The WIV has released sequences of bat coronavirus in the months since the epidemic started, giving other scientists insight into the origins of the virus that causes COVID-19. Several of the early virus genome sequences in an open-source international database were submitted by the WIV, which allowed other countries to begin developing diagnostic tools. That willingness to release data, Koblentz said, could be evidence that weights “the scale towards [the WIV] being transparent and cooperative.”

Then how’d it get here at all?

There’s a simpler, if less flashy, explanation for the emergence of a new SARS. A study, published in 2018, of four rural villages in Yunnan province located near caves containing bats known to carry coronaviruses found that 2.7 percent of those surveyed had antibodies for close relatives of SARS. Thousands, if not millions, of people are exposed to wild coronaviruses every year. Most of them aren’t dangerous, but “if you roll the dice enough times,” Goldstein said, you’ll see a bad one.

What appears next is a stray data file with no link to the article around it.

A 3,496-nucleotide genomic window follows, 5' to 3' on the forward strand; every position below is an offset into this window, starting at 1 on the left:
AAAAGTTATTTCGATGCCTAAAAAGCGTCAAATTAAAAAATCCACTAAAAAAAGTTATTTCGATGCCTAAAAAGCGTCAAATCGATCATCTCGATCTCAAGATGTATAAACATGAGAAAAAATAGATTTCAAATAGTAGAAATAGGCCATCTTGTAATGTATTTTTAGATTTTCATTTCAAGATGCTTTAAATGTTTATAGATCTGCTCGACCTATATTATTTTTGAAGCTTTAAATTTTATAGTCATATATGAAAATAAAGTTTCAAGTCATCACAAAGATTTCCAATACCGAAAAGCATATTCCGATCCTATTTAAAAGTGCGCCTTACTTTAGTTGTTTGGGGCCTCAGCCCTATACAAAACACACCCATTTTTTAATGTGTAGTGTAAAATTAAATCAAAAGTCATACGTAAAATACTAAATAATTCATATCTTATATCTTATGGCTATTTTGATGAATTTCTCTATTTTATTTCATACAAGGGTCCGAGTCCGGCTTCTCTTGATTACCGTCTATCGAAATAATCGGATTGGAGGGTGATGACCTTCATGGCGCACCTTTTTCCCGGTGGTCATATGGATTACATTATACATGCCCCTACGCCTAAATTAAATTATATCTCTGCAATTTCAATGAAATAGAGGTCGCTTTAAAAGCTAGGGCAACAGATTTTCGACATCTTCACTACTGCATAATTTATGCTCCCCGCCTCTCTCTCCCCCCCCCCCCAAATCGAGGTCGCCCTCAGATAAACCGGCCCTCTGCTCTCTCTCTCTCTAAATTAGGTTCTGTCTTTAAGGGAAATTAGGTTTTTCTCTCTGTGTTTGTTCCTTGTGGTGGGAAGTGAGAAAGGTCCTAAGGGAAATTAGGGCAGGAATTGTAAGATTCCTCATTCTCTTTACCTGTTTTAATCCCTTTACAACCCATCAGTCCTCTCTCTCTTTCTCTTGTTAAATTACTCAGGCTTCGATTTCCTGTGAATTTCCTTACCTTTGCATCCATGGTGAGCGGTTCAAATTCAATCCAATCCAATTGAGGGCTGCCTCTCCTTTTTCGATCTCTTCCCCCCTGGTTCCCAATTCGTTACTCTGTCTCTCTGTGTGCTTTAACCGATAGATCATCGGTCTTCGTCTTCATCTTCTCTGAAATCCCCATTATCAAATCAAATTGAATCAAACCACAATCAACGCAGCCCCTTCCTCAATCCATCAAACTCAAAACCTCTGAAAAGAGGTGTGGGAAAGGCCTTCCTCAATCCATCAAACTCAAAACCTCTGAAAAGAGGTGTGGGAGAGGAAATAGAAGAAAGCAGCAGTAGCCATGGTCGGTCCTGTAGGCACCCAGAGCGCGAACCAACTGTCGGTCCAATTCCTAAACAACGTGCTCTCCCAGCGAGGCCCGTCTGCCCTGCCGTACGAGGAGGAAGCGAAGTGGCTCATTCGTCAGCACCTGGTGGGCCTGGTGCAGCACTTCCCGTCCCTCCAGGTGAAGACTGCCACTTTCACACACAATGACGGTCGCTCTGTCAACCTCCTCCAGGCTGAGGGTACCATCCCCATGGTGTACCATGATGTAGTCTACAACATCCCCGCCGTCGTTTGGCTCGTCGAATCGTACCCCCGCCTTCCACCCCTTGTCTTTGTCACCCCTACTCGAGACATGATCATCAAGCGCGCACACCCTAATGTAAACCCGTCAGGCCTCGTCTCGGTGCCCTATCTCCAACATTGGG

Critics have raised concerns over biosafety protocols at the WIV, but Angela Rasmussen, a virologist at Columbia University, said the criticisms are based on evidence taken out of context. The reports of biosafety issues, she said, are “like having the health inspector come to your restaurant. It could just be, ‘Oh, you need to keep your chemical showers better stocked.’ It doesn’t suggest, however, that there are tremendous problems.”

And Garry reiterated that it’s incredibly unlikely SARS-CoV-2 is the result of a “bad” roll of the dice at the WIV. All the natural exposures dwarf the possibility that it was some lab guy that was out catching bats and infected himself. That’s one little thing among millions of encounters.”

It’s impossible to totally rule out a lab accident, Rasmussen said, but she worries that unilateral, politically charged investigations will permanently damage international scientific collaboration.

“We live in a global world,” said Rasmussen. “It would hurt us tremendously if we were to stop collaborating with Chinese scientists.” The next pandemic is unlikely to come from a lab, just as Ebola, SARS, Zika and avian flu did not, she said. And the U.S. will be much more vulnerable if our epidemiologists face it alone.

Philip Kiefer is a New Orleans-based journalist who’s written about science and the environment for Outside, National Geographic, and Grist.